Having accurate Medical ID bracelets (or a necklace) is pretty important when I have out-of-it-like symptoms that can make it seem like I’m having a totally different issue medically then is really going on. For example, quite a few of my symptoms would cause a first responder to give me aspirin which could cause me to OD. So, a bracelet is really important when you are dealing with the extensive medical history I have and the complications of how each individual situation has to be handled.
I also am of an age and live in a college town where it is easy to make the assumption upon first seeing me, in certain health scenarios, that I am just totally fucked up!!
Ggrrr!! Which is super unfair, especially since I end up being the DD half the time cause I’m the only sober person! I mean seriously, who wants to mix migraine meds and alcohol?! Not I, thanks, the way chemicals already act in my body…with my luck, I’d be the first proven case of human internal combustion!
For another example, when I am having problems with vertigo and migraines and a few other cognitive funzies that can involve symptoms like swaying, falling over, weaving all over the place, puking, not being able to track with my eyes, slurred speech, confusion, not following a sentence or conversation… Well? What did it just sound like I described to you? Alcohol poisoning? Drug interactions or overdose? Yeah that’s what it would seem like to anyone just looking off hand, even me. That’s absolutely what a paramedic or cop will assume when that is what they see 90% of the time on the job in this town.
Nice thing about paramedic training though (and cops) is that they are trained to check for bracelets and necklaces. They aren’t stupid, they actually do check.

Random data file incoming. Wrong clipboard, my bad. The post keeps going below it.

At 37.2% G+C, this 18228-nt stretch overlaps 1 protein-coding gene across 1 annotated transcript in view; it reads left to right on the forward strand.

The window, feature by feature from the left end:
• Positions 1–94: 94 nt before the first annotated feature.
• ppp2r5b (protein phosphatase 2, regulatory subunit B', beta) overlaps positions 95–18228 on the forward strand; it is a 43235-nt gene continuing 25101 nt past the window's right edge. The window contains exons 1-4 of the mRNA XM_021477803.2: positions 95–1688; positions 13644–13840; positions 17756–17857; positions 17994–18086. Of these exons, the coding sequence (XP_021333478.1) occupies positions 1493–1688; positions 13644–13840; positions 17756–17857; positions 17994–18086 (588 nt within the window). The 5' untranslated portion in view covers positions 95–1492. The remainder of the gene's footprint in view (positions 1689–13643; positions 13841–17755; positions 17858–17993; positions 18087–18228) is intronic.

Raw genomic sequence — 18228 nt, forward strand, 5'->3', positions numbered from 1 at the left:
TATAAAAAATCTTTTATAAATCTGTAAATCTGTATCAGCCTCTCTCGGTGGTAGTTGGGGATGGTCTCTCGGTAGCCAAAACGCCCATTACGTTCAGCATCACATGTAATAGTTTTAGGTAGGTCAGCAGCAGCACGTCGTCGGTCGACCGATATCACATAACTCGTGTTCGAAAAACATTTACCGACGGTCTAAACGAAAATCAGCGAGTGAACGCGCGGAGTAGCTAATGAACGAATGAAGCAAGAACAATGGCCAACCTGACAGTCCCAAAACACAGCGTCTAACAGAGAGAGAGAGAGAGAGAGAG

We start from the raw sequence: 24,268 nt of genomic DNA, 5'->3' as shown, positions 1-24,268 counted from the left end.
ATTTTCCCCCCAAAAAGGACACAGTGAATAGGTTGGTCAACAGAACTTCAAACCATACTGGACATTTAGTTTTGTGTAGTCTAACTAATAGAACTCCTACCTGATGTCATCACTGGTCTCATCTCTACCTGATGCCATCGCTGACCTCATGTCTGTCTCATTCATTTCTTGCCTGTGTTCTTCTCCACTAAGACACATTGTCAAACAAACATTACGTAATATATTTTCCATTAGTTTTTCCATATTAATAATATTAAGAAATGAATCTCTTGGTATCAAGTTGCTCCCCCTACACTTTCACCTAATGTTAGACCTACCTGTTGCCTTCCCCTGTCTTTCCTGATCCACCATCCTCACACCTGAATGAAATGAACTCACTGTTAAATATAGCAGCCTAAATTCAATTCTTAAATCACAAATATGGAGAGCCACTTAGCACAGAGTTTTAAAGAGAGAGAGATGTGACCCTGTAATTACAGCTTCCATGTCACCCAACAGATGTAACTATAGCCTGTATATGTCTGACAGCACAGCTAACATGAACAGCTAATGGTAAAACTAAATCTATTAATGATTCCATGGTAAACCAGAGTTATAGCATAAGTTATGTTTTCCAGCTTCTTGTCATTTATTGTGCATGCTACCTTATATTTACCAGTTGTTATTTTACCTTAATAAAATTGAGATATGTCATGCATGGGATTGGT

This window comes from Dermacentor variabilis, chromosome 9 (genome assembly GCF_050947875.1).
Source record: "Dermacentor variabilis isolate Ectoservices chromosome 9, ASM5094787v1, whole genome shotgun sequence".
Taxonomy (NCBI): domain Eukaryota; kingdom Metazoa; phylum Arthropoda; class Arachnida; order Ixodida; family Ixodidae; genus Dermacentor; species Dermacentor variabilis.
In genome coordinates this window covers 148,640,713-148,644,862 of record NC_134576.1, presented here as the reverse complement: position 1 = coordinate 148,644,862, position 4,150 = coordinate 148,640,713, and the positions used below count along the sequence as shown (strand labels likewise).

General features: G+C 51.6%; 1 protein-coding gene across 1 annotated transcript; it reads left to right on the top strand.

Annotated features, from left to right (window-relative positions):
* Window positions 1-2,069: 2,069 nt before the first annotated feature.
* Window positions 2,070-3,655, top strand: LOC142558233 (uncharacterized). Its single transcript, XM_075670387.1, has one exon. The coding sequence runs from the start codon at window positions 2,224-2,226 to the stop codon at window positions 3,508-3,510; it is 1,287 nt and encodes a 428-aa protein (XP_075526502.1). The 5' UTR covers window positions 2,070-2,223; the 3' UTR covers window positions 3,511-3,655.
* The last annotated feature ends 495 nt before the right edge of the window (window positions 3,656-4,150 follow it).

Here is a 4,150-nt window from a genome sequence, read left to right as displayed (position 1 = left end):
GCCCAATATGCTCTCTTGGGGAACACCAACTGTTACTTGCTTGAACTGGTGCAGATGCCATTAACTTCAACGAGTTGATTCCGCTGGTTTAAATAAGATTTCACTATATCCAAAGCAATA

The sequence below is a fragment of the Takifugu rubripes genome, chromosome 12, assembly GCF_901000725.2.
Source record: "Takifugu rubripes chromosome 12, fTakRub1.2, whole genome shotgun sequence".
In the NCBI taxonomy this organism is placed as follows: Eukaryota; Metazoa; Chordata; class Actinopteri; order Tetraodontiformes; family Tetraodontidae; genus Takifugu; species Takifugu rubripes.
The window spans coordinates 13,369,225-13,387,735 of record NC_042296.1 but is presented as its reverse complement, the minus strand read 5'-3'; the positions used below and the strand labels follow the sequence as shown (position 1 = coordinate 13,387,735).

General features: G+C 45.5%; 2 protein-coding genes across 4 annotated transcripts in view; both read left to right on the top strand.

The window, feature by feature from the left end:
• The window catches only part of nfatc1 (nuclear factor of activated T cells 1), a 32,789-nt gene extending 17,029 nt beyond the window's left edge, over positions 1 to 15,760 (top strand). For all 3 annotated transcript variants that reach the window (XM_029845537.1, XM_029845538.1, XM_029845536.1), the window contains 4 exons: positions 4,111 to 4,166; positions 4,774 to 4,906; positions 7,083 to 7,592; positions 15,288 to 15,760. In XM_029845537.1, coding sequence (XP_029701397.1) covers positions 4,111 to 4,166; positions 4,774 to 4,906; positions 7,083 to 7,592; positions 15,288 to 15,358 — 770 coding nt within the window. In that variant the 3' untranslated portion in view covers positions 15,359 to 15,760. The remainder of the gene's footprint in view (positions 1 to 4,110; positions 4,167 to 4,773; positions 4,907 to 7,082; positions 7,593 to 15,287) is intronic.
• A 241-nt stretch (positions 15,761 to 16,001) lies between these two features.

When we are talking about being college aged, there are too many assumptions that can be made in an emergency situation that will hurt someone with Lupus either due to the disease itself or various meds we are on. Yeah I know, that’s being an age-est (haha), but it’s just reality. It’s also relatively fair, I think, knowing my counterparts/contemporaries without disabilities and how too many are willing to abuse their bodies so carelessly.
I have always been amazed when a friend is offered a drug and they just take it, because it was put in front of them. My brain goes haywire with all sorts of questions (yes, curiosity as well), but first and foremost, massive questions: What IS that? What’s actually in it? How will it interact with my meds? How does it interact with alcohol? Can it affect any of my Lupus symptoms? A million more questions you can only imagine, but my friend just proceeds to partake in whatever new “fun drug” we have been offered, not remotely worried there might be a negative consequence.
Part of having Lupus is always thinking about what the next consequence might be. Running a dozen contingency plans for scenarios that maybe I just didn’t think of–all of the “What ifs?” all of the time.
Wearing a bracelet and never taking it off means I never have to fear that I will be treated based on an assumption that could kill me. It gives me the confidence to not have to worry that when I need help, really need help, I will be taken seriously.
It’s important that when you get your bracelet you consider the most important information for a first responder. For instance I have a LOT of allergies to basic meds. SO I have Multiple Allergies written on my bracelet but my bracelet also says over at the bottom, because on the back I have numbers for doctors so that my records will be acquired immediately. Also because I am over 18 years old I state on the bracelet to call parents! I give their names and phone numbers as well! I even have a charm to hang behind any necklace pendant that has the medical symbol in red and on the back of the charm it says to see bracelet. There are other necklace charms that can say see wallet card, or actually have all of the information on the necklace pendant, or even have electronic chips with all your info!